Driving in Australia?

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Driving in Australia

Driving in Australia evokes images of endless roads in a red desert. Indeed, the sheer size of the country means that expat drivers may face unexpected difficulties. We tell you all about venturing into the outback as well as rules and regulations for driving in Australia.
Driving in Australia
  • Each of Australia’s territories has different laws and regulations concerning driving and cars. 
  • Expats can use their overseas license for up to three months; then they have to apply for an Australian permit.
  • Australia uses a point system. An accumulation of around a dozen demerit points in a three-year period will result in your license being suspended.

Only 356,000 out of 820,000 kilometers of roadways in Australia are paved. If you plan to drive in rural areas, make sure you have the proper equipment. Did you know that the average Australian travels around 15,000 kilometers in their vehicles annually? The wide open spaces and the stunning landscapes are just some of the reasons why driving in Australia is so popular. Due to the vastness of the country, speed and distance are measured differently in Australia.

The size of the continent also makes owning a car imperative for many expats. Going from one state capital to the other may take more than a day by car, so there are several things that you must be prepared for. As a rule of thumb, it is recommended to purchase a car in Australia if you plan on staying for longer than three months; local cars are often more robust and better suited for the Australian weather.

However, purchasing and registration rules vary by state or territory. Make sure to check with the responsible motoring group of the Australian Automobile Association. If you are not originally from a country with left-hand traffic, it will be easier for you to adjust to driving in Australia if the steering wheel is positioned properly.

Road Infrastructure

There are over 820,000 kilometers of roadways in Australia, about 356,000 of which are paved. Toll roads have begun to be implemented in larger cities such as Sydney or Melbourne, with the trend leaning towards automatic payment via electronic sensors. These can be purchased at the local motoring club. They are generally more convenient than paying in cash for toll roads as they minimize waiting time.

Toll road fees for driving in Australia can be expensive, with over seven Australian dollars for using such a road. However, when considered properly, you save yourself stress as well as money for added fuel: toll roads usually get you to your destination faster.

Please keep in mind that on some roads, gas stations may be up to hundreds of kilometers apart. Fuel is neither expensive nor cheap, as your impression of local prices will vary, depending on your country of origin. An expat from Saudi Arabia may find gasoline ridiculously pricey, while a person from Norway may be delighted at the cost of driving in Australia. In August 2016, it is at the selling price of between 1.22 and 1.40 AUD per liter in the various metropolitan areas.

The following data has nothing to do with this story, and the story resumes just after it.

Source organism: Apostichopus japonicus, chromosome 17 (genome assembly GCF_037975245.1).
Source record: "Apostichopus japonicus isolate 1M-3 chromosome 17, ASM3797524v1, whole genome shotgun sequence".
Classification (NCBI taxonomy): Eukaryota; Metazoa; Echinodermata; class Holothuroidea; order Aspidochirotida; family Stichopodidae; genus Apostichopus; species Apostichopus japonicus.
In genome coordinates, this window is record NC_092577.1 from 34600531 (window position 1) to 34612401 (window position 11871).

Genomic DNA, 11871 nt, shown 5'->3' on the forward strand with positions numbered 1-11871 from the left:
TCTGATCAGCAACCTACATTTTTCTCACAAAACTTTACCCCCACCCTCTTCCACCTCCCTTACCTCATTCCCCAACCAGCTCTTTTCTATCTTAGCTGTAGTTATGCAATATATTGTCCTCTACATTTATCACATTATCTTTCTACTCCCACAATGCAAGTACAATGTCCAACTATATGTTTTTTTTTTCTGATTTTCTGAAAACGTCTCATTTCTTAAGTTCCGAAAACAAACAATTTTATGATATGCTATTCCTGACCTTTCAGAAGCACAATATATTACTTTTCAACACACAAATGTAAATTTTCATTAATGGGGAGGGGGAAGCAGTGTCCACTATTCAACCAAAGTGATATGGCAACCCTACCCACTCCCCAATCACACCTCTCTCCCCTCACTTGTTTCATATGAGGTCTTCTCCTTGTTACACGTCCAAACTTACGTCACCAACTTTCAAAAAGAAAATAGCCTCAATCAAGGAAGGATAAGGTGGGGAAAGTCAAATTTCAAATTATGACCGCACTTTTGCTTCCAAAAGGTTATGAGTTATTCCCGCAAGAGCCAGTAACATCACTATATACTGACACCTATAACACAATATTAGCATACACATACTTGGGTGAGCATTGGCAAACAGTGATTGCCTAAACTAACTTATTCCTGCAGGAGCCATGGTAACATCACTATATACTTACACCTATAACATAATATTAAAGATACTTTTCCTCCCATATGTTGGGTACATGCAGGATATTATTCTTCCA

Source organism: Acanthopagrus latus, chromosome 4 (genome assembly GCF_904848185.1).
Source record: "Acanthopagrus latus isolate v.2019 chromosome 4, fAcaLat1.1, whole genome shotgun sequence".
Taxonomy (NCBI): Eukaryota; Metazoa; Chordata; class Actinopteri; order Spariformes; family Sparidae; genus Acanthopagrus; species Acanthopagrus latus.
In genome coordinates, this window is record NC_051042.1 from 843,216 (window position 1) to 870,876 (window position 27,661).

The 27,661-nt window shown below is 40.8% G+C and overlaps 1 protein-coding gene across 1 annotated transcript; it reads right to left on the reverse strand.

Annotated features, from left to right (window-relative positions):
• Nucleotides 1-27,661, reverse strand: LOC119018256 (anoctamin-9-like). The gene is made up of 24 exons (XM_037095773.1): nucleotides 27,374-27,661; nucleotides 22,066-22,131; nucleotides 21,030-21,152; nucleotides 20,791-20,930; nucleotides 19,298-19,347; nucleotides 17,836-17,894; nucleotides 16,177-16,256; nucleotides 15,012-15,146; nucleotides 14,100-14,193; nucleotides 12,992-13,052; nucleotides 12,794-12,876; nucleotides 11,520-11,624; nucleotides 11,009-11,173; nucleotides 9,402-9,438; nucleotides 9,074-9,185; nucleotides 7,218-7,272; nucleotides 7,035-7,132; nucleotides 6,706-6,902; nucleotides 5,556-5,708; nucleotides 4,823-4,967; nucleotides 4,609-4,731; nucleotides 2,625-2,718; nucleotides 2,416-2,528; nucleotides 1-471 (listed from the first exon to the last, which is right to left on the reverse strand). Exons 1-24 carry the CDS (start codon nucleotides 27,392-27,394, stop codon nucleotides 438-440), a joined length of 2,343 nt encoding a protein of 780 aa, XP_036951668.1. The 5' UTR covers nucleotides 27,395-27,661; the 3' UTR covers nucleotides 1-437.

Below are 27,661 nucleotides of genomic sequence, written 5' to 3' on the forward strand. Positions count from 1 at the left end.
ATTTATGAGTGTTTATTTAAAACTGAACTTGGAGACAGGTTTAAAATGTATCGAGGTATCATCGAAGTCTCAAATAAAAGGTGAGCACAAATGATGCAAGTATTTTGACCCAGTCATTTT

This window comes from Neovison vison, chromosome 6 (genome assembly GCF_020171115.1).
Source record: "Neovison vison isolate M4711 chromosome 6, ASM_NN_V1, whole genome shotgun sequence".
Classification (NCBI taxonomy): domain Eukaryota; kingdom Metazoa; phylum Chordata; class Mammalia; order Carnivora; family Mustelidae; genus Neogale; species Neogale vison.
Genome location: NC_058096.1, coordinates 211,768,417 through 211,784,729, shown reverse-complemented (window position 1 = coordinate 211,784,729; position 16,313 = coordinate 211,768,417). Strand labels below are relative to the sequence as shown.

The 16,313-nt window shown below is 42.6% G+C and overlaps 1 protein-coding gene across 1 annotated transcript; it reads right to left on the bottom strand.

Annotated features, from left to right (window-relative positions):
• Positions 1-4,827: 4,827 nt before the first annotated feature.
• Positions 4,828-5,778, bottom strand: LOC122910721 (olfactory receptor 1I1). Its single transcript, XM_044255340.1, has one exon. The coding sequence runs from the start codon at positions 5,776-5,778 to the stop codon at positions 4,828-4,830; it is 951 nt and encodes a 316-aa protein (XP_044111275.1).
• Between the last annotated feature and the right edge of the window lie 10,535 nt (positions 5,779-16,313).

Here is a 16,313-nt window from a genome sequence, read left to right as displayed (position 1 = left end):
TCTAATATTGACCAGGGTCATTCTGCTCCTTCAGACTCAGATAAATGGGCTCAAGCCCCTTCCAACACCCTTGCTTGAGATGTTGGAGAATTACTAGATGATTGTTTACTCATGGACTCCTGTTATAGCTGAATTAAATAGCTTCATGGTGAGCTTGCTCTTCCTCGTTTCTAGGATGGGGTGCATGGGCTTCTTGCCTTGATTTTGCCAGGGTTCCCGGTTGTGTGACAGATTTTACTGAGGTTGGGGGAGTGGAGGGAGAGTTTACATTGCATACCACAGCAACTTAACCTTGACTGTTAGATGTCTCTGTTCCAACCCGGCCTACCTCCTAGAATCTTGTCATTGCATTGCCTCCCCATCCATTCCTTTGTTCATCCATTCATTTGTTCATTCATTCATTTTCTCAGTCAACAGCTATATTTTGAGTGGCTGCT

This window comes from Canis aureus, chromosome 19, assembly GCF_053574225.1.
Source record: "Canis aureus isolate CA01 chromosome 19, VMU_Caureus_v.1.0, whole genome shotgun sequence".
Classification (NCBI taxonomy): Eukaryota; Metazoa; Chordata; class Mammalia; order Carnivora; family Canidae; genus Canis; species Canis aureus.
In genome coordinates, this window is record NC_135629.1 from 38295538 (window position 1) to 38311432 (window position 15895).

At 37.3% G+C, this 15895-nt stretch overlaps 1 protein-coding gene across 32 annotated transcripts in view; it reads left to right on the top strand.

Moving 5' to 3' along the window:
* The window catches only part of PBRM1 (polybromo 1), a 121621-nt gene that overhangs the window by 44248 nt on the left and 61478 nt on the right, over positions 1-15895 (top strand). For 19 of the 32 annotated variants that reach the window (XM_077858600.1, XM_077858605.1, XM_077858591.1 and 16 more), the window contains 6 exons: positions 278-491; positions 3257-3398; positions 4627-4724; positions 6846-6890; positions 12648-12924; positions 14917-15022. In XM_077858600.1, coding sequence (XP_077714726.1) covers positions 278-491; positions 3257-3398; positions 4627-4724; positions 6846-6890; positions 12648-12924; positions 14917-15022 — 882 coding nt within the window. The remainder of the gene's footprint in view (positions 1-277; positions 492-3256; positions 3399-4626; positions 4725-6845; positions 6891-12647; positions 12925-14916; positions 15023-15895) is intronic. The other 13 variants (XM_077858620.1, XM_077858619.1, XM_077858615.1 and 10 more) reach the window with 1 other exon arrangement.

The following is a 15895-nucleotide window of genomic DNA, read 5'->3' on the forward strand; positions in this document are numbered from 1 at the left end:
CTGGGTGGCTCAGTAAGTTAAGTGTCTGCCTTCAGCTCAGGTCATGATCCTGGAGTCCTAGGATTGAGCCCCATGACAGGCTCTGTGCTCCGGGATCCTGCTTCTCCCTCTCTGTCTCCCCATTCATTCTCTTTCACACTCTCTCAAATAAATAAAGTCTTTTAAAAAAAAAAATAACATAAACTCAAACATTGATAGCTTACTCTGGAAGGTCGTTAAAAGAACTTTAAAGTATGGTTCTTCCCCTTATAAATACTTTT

The Australian Outback

Thanks to its size, Australia can be seen as an avid driver’s paradise; however, this aspect can make driving in Australia very dangerous, especially in rural and remote areas. In the outback, you may find yourself going for hours without seeing another car. It is essential to have enough drinking water and fuel, as well as emergency provisions — such as blankets and matches — in case your car breaks down in a desolate area. 

Overall, Australians are very good drivers yet, accidents are unavoidable. A large percentage of all accidents happen on rural roads. They usually have a higher speed limit, ultimately causing drivers to overlook that braking and swerving become more difficult at higher speeds; dust, animals, and fatigue are the other causes of accidents on rural roads.

Slow down while driving through dusty areas, especially with oncoming traffic in sight. Avoid driving at night since this is usually when wild animals become active. If you are driving great distances, it is recommended to take a break every two hours to avoid falling asleep or developing tunnel vision.

Not only do accidents happen more frequently in the countryside, but car breakdowns also tend to occur among people driving in Australia’s rural regions. To avoid this as best as you can, you should check road and weather conditions before you set out for the outback. Dust can impair visibility and cause head-on collisions, while rainfall may cause the roads to become slick or even unnavigable.

If your car does break down, never leave it to go seek help elsewhere; another vehicle will pass you sooner rather than later. It is also a good idea to invest in a car mobile with an antenna for driving in Australia, as most mobile phones do not have service in remote regions.



We do our best to keep this article up to date. However, we cannot guarantee that the information provided is always current or complete. 

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